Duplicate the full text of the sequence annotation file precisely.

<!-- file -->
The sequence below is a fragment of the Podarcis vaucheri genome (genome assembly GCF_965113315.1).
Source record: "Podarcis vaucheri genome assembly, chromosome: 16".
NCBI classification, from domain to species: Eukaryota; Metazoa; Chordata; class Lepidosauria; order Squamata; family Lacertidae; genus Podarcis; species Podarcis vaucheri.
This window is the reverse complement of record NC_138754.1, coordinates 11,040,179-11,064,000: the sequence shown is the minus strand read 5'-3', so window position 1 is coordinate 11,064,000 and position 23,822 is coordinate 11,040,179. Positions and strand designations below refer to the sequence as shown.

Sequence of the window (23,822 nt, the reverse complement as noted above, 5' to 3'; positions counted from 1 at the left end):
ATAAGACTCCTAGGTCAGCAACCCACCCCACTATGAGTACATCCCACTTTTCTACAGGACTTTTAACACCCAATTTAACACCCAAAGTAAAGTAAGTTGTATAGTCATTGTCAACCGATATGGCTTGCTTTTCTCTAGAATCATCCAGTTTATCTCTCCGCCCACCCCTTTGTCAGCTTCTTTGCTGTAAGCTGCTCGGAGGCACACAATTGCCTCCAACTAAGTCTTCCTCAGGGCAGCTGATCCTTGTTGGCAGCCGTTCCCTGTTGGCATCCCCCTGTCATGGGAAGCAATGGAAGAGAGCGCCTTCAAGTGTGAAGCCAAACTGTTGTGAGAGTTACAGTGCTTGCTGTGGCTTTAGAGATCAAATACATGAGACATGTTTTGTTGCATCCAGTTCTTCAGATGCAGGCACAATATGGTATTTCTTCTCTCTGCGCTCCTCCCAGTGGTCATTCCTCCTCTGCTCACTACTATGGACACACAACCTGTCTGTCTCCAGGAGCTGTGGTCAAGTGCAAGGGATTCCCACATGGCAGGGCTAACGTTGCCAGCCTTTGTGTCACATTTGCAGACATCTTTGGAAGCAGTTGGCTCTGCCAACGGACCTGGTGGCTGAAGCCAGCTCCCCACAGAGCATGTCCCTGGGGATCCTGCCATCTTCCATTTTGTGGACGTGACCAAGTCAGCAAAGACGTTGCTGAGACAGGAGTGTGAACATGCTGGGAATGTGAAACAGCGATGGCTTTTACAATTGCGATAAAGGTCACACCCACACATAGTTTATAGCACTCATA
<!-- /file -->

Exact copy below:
The sequence below is a fragment of the Podarcis vaucheri genome (genome assembly GCF_965113315.1).
Source record: "Podarcis vaucheri genome assembly, chromosome: 16".
NCBI classification, from domain to species: Eukaryota; Metazoa; Chordata; class Lepidosauria; order Squamata; family Lacertidae; genus Podarcis; species Podarcis vaucheri.
This window is the reverse complement of record NC_138754.1, coordinates 11,040,179-11,064,000: the sequence shown is the minus strand read 5'-3', so window position 1 is coordinate 11,064,000 and position 23,822 is coordinate 11,040,179. Positions and strand designations below refer to the sequence as shown.

Sequence of the window (23,822 nt, the reverse complement as noted above, 5' to 3'; positions counted from 1 at the left end):
ATAAGACTCCTAGGTCAGCAACCCACCCCACTATGAGTACATCCCACTTTTCTACAGGACTTTTAACACCCAATTTAACACCCAAAGTAAAGTAAGTTGTATAGTCATTGTCAACCGATATGGCTTGCTTTTCTCTAGAATCATCCAGTTTATCTCTCCGCCCACCCCTTTGTCAGCTTCTTTGCTGTAAGCTGCTCGGAGGCACACAATTGCCTCCAACTAAGTCTTCCTCAGGGCAGCTGATCCTTGTTGGCAGCCGTTCCCTGTTGGCATCCCCCTGTCATGGGAAGCAATGGAAGAGAGCGCCTTCAAGTGTGAAGCCAAACTGTTGTGAGAGTTACAGTGCTTGCTGTGGCTTTAGAGATCAAATACATGAGACATGTTTTGTTGCATCCAGTTCTTCAGATGCAGGCACAATATGGTATTTCTTCTCTCTGCGCTCCTCCCAGTGGTCATTCCTCCTCTGCTCACTACTATGGACACACAACCTGTCTGTCTCCAGGAGCTGTGGTCAAGTGCAAGGGATTCCCACATGGCAGGGCTAACGTTGCCAGCCTTTGTGTCACATTTGCAGACATCTTTGGAAGCAGTTGGCTCTGCCAACGGACCTGGTGGCTGAAGCCAGCTCCCCACAGAGCATGTCCCTGGGGATCCTGCCATCTTCCATTTTGTGGACGTGACCAAGTCAGCAAAGACGTTGCTGAGACAGGAGTGTGAACATGCTGGGAATGTGAAACAGCGATGGCTTTTACAATTGCGATAAAGGTCACACCCACACATAGTTTATAGCACTCATA